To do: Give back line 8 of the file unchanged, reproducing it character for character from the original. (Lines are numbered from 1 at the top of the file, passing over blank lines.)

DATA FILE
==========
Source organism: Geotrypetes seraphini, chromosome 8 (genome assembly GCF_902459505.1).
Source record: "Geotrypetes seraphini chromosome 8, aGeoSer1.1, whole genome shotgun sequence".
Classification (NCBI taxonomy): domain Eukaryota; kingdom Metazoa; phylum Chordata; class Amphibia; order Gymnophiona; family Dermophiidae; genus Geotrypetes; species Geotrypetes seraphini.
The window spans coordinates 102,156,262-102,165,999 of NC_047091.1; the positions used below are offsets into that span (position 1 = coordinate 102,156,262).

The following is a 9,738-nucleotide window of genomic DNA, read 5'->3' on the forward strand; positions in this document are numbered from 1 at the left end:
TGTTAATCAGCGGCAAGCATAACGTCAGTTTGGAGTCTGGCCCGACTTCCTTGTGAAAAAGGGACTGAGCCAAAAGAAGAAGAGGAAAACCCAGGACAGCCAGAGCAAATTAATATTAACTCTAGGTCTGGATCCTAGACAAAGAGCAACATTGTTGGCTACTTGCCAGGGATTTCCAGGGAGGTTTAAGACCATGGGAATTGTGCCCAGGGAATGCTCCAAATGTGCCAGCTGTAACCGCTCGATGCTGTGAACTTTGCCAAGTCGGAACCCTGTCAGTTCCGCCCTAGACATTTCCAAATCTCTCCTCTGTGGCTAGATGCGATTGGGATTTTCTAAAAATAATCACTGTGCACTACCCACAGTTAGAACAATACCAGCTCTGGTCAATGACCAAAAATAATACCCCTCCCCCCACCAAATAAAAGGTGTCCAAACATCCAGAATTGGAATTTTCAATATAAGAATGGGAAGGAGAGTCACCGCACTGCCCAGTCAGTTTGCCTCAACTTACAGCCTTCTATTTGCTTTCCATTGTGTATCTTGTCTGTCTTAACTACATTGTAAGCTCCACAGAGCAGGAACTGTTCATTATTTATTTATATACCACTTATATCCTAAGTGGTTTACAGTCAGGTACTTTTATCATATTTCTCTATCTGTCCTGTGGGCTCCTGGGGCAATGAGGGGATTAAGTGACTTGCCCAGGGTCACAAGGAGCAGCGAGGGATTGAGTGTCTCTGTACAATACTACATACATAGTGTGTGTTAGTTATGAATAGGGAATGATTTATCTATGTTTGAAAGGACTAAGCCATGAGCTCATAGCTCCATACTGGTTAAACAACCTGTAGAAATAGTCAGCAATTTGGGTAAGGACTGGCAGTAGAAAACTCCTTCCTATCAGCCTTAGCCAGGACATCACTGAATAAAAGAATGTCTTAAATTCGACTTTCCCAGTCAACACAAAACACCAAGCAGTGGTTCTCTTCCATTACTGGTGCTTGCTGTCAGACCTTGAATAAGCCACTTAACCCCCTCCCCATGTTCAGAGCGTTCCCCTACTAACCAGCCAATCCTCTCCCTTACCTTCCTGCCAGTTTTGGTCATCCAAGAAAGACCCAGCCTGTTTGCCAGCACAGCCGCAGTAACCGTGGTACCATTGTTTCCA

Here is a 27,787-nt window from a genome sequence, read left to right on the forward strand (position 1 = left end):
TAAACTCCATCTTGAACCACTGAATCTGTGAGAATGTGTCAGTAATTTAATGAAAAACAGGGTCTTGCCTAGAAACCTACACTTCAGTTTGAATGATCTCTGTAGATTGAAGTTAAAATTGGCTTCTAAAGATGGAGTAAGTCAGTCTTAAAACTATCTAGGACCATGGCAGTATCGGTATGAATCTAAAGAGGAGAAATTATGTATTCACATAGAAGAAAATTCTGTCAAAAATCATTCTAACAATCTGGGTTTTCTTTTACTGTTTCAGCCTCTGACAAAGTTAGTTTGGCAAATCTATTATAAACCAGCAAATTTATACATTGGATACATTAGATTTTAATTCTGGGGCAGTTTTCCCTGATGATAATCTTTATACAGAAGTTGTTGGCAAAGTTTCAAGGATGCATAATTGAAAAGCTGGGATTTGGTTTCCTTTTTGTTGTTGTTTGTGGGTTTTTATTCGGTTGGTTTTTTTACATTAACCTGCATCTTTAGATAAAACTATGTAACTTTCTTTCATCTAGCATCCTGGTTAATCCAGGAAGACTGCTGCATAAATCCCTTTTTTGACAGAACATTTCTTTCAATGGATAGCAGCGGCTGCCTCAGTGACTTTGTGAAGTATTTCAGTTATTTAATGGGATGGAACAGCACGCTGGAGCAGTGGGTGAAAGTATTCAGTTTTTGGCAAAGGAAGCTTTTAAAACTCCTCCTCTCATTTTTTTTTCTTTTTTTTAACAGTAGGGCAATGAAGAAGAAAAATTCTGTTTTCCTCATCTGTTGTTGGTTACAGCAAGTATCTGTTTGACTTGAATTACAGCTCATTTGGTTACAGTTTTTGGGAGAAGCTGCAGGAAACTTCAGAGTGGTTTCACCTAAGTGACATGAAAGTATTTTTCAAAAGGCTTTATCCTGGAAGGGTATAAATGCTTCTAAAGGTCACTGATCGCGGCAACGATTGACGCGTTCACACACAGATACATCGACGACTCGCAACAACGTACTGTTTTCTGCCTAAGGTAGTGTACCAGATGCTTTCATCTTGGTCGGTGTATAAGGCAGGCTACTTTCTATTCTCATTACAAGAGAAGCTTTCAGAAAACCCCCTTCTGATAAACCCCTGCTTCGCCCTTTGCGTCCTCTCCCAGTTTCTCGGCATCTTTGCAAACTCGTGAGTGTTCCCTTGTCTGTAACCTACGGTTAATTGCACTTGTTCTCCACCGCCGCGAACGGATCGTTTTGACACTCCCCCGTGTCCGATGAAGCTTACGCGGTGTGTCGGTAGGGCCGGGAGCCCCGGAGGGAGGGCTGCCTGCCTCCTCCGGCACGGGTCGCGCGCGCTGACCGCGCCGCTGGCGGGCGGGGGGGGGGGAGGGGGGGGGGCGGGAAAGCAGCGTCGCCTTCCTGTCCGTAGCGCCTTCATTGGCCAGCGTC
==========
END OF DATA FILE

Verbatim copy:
TAAACTCCATCTTGAACCACTGAATCTGTGAGAATGTGTCAGTAATTTAATGAAAAACAGGGTCTTGCCTAGAAACCTACACTTCAGTTTGAATGATCTCTGTAGATTGAAGTTAAAATTGGCTTCTAAAGATGGAGTAAGTCAGTCTTAAAACTATCTAGGACCATGGCAGTATCGGTATGAATCTAAAGAGGAGAAATTATGTATTCACATAGAAGAAAATTCTGTCAAAAATCATTCTAACAATCTGGGTTTTCTTTTACTGTTTCAGCCTCTGACAAAGTTAGTTTGGCAAATCTATTATAAACCAGCAAATTTATACATTGGATACATTAGATTTTAATTCTGGGGCAGTTTTCCCTGATGATAATCTTTATACAGAAGTTGTTGGCAAAGTTTCAAGGATGCATAATTGAAAAGCTGGGATTTGGTTTCCTTTTTGTTGTTGTTTGTGGGTTTTTATTCGGTTGGTTTTTTTACATTAACCTGCATCTTTAGATAAAACTATGTAACTTTCTTTCATCTAGCATCCTGGTTAATCCAGGAAGACTGCTGCATAAATCCCTTTTTTGACAGAACATTTCTTTCAATGGATAGCAGCGGCTGCCTCAGTGACTTTGTGAAGTATTTCAGTTATTTAATGGGATGGAACAGCACGCTGGAGCAGTGGGTGAAAGTATTCAGTTTTTGGCAAAGGAAGCTTTTAAAACTCCTCCTCTCATTTTTTTTTCTTTTTTTTAACAGTAGGGCAATGAAGAAGAAAAATTCTGTTTTCCTCATCTGTTGTTGGTTACAGCAAGTATCTGTTTGACTTGAATTACAGCTCATTTGGTTACAGTTTTTGGGAGAAGCTGCAGGAAACTTCAGAGTGGTTTCACCTAAGTGACATGAAAGTATTTTTCAAAAGGCTTTATCCTGGAAGGGTATAAATGCTTCTAAAGGTCACTGATCGCGGCAACGATTGACGCGTTCACACACAGATACATCGACGACTCGCAACAACGTACTGTTTTCTGCCTAAGGTAGTGTACCAGATGCTTTCATCTTGGTCGGTGTATAAGGCAGGCTACTTTCTATTCTCATTACAAGAGAAGCTTTCAGAAAACCCCCTTCTGATAAACCCCTGCTTCGCCCTTTGCGTCCTCTCCCAGTTTCTCGGCATCTTTGCAAACTCGTGAGTGTTCCCTTGTCTGTAACCTACGGTTAATTGCACTTGTTCTCCACCGCCGCGAACGGATCGTTTTGACACTCCCCCGTGTCCGATGAAGCTTACGCGGTGTGTCGGTAGGGCCGGGAGCCCCGGAGGGAGGGCTGCCTGCCTCCTCCGGCACGGGTCGCGCGCGCTGACCGCGCCGCTGGCGGGCGGGGGGGGGGGAGGGGGGGGGGCGGGAAAGCAGCGTCGCCTTCCTGTCCGTAGCGCCTTCATTGGCCAGCGTC